As an editor who’s interested in work that challenges ideas about spelling, I’ve often found the boundary very hazy between a conscious misspelling and a typo. My general rule of thumb is that if a piece contains numerous non-normative spellings, they’re probably intentional, whereas one or two non-normative spellings in a piece are much more likely to be typos. In either case it’s crucial to query the writer, and I never know what’s going to happen. Sometimes the misspelling is a typo. Sometimes I’ve missed the writer’s interest in a non-normative version of the word. In either case, it seems to me that authorial intention should be the final arbiter.
Assuming, that is, that one notices there’s an issue at all. Mistakes on this subject still happen to me. In the Telling It Slant essay collection that I co-edited, five typos were brought to my attention (all of them quickly) after the publication of the book. Four were typos in which the word should have been corrected to a normative spelling. One was a word that intentionally had been spelled non-normatively. It had been edited to become normative, by me I guess, although I had no memory of making the change. It’s quite possible that I thought I’d added a letter by accident and then deleted it because I thought it was my own mistake that the letter was there in the first place.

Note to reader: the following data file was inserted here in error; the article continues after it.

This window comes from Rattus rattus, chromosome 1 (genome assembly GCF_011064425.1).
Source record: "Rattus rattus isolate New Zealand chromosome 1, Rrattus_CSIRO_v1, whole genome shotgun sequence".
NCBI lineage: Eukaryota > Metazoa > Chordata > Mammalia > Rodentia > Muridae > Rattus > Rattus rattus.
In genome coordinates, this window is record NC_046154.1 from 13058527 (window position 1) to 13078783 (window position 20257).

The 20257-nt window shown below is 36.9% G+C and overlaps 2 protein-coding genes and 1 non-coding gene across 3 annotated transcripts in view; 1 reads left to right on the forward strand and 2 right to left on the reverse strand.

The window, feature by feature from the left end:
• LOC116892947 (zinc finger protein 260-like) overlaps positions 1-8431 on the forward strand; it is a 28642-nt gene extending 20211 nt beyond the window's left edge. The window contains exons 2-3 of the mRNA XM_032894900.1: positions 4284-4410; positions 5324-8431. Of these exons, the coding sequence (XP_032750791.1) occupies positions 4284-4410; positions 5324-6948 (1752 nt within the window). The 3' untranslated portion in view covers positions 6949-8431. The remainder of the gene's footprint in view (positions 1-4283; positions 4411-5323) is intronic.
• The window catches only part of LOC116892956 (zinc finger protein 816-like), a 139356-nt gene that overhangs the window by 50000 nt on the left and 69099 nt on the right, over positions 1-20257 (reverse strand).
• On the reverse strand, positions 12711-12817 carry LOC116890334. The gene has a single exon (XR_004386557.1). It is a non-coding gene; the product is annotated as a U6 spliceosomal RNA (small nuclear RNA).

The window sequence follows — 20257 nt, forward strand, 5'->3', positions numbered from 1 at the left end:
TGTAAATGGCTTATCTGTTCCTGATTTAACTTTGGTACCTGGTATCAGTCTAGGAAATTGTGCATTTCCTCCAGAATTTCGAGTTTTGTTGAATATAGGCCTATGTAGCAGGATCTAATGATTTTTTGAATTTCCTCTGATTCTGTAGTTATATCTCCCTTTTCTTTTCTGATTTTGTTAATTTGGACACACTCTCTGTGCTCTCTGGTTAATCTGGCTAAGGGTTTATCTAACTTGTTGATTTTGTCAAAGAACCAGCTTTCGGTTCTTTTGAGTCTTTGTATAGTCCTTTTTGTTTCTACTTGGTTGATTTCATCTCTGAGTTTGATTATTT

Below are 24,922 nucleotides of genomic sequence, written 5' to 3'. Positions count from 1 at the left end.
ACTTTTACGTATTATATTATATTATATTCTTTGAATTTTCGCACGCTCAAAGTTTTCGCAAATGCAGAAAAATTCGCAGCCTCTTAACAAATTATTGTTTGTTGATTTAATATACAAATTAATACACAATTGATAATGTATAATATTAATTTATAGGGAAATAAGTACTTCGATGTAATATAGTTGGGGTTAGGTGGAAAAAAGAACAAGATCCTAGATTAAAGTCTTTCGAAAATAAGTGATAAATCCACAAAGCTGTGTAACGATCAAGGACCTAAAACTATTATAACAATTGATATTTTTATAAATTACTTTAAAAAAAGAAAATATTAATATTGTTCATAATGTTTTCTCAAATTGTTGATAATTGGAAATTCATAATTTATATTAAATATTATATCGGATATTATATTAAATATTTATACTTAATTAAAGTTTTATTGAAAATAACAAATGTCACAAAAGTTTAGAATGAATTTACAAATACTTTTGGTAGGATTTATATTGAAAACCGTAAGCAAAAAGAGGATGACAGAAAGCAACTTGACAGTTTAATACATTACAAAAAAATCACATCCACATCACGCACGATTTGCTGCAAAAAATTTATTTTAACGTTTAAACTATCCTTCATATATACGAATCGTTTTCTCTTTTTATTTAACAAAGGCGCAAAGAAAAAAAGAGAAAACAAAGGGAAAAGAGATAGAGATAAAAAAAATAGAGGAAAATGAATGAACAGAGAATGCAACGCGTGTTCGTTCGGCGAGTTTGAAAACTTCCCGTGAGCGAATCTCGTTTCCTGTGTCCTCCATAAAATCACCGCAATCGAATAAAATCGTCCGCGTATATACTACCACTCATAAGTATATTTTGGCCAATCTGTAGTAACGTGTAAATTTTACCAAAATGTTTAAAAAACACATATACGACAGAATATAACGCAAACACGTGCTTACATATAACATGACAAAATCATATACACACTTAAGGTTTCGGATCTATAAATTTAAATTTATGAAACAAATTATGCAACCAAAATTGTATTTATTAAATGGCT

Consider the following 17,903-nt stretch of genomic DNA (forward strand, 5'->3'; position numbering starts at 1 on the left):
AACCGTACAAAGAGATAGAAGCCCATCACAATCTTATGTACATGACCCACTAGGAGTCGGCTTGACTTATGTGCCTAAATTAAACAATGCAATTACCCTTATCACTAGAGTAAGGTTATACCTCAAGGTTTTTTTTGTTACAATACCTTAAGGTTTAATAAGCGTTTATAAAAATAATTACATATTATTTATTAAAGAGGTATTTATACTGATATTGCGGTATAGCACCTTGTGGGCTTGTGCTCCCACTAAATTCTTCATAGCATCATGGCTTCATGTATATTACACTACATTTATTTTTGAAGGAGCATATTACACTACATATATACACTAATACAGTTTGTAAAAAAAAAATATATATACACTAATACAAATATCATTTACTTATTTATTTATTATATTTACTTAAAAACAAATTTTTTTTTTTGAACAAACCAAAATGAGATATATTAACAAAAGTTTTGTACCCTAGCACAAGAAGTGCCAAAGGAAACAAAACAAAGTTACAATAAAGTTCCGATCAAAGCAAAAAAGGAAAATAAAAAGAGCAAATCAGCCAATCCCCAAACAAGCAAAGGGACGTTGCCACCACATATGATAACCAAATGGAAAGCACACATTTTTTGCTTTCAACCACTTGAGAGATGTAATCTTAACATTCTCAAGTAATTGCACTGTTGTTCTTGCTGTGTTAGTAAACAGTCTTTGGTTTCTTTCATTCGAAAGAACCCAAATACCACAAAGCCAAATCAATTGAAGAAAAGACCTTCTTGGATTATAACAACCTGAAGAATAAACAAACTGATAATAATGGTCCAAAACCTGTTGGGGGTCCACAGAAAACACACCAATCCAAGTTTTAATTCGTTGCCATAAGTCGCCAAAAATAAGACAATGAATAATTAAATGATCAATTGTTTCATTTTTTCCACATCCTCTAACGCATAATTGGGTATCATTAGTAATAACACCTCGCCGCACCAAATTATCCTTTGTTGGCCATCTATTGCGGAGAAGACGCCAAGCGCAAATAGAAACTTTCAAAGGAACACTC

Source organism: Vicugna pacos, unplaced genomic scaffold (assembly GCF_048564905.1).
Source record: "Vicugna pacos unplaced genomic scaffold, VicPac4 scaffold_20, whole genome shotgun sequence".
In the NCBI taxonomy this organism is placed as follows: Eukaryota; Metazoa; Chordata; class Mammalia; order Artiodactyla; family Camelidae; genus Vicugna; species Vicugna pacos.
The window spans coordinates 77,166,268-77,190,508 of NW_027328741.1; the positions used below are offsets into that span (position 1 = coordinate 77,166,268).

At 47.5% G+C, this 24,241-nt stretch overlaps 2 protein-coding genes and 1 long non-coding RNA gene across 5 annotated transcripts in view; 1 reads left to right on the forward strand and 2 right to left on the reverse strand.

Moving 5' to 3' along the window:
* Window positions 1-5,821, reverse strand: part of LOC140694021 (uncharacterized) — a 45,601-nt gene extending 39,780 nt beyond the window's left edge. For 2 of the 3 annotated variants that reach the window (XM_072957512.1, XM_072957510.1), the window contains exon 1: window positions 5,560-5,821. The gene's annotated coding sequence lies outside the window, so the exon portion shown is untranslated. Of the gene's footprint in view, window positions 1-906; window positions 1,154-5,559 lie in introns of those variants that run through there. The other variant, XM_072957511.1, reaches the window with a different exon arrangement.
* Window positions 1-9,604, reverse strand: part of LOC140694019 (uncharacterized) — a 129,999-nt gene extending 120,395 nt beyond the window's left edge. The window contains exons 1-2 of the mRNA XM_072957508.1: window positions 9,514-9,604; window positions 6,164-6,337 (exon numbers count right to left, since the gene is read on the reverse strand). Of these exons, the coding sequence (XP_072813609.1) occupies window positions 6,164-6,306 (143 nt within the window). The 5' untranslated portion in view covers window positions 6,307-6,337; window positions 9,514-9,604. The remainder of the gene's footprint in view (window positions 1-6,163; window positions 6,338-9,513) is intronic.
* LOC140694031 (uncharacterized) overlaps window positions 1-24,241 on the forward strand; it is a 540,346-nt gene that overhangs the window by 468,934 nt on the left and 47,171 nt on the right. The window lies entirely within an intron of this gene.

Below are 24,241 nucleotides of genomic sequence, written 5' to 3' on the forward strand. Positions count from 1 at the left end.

The will to proper spelling, it seems, can act itself out on a subliminal level.
I’d be interested in knowing how you feel about proper spelling. Like it, hate it, want to defend its importance or attack it? Are you a good speller? Would it be fascinating or disturbing to think that a lot of writers have difficulty spelling?